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Full text of "Rapid Population Growth Consequences And Policy Implications"

unrelated to given vocations, seem frequently to yield relatively return. We cannot readily assume that we can inject educational rvest productivity outputs at the other end of the pipeline.*
education and information, but much more elusive, are the sible for technological change—especially entrepreneurial capac-.ovation rate will depend on the perception and the ability to ;e of economic opportunities, and hence on entrepreneurial camming to some assumptions discussed earlier, we might recall iputs necessary for production are marketed and that some are
to all individuals. Hence, only some people are entrepreneurs, ly to be the ones who are able to fill the gaps in necessary inputs ' creating substitutes for unavailable inputs, and, in general, are irm as "input completers."' Once again entrepreneurship is an
and not easily augmented in the sense in which traditional >mentable. point of the previous remarks is that, although with the tradi-
we were able to rely on a production function which is a
Despondence, in the sense that if we add something tangible to
inputs, we can visualize obtaining at the other end a tangible
; we deal with the nontraditional inputs, we can no longer have
i such simple input-output relationships.
CONJECTURES AND CONCLUSIONS
i sense human investment—the activities that create the essential ic acquired economically valuable qualities of the work force-critical element which determines whether or not population ly particular case has adverse economic consequences. Even the ipital accumulation is not a mechanical one. Obviously entrepre-ties (which are for the most part acquired qualities) are essential :he process. Economic growth requires more than the accumula-:al goods of the type already in use. New types of productive have to be created; new occupations learned, induced, generated, i new contexts and locations; new types of risks have to be 1, to some degree, new social and economic relationships have to lence, the characteristics of the population that are transmitted tion to generation through nurture and education become the that determine the rate of growth. But the transmission of such :s does not result in a replica of the previous generation's occupa-and attitudinal characteristics. The transmission process creates , for change.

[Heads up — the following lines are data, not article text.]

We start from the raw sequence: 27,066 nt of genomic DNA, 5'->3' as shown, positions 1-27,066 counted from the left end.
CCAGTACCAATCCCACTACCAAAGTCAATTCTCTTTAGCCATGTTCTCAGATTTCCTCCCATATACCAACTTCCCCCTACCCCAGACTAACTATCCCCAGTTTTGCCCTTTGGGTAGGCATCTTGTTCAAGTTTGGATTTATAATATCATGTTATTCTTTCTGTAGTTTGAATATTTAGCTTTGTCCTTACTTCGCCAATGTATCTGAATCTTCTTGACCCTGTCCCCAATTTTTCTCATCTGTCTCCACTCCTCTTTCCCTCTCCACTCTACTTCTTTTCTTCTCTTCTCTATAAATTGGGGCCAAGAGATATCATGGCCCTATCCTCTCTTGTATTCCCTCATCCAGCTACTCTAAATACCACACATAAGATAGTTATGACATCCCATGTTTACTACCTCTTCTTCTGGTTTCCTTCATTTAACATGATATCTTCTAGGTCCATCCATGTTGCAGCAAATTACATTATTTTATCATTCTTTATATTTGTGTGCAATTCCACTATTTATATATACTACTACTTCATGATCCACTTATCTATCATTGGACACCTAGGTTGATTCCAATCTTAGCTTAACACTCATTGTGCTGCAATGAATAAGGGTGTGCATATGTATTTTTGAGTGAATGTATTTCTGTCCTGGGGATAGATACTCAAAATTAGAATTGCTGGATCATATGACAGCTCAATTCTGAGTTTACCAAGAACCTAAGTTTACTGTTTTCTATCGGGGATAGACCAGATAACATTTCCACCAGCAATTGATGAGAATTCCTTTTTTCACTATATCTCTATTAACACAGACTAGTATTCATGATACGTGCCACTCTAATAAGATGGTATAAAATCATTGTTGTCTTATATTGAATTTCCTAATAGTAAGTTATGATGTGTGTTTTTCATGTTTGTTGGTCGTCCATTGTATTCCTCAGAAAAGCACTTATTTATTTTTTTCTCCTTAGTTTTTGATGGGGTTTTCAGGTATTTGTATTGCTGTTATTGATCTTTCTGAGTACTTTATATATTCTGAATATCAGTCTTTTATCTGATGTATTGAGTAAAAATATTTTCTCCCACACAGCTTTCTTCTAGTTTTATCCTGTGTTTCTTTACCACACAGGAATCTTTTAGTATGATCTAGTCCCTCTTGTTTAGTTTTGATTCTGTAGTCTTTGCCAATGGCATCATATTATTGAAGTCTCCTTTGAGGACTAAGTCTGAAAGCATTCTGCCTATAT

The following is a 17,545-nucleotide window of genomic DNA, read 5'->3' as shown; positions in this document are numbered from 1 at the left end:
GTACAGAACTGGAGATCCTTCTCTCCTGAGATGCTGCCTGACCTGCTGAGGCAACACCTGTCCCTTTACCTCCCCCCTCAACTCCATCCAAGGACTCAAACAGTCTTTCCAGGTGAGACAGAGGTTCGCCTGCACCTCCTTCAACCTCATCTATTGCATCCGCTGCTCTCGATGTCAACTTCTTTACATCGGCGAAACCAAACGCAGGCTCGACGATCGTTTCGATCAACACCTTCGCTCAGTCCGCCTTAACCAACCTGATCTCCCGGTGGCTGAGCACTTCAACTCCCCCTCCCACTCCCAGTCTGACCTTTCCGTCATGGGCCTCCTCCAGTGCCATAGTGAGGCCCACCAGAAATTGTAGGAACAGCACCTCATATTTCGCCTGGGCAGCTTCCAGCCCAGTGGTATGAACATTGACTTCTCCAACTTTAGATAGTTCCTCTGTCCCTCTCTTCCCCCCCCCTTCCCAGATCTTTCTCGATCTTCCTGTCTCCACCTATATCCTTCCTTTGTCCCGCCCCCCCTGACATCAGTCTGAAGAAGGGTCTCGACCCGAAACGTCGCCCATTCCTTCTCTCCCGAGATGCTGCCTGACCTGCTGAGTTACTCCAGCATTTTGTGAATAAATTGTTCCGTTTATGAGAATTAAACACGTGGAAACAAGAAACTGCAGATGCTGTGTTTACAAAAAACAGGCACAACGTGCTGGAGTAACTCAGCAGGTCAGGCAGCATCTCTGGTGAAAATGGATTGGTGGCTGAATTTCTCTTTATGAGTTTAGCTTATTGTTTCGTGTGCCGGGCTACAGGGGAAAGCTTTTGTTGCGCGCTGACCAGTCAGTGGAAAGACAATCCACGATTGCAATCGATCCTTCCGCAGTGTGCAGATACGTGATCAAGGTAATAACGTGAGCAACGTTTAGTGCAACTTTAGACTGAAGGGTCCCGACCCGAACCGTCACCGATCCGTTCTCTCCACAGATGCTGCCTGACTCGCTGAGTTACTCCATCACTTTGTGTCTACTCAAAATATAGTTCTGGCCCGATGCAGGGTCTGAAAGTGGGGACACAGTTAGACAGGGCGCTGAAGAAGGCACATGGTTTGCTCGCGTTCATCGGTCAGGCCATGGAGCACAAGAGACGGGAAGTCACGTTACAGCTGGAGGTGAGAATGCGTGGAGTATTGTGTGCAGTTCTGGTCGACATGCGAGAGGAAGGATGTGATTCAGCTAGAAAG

mary of existing knowledge in this area sec Bowles (29). ;r treatment of these matters sec the author's (30).eneral types of education, which frequently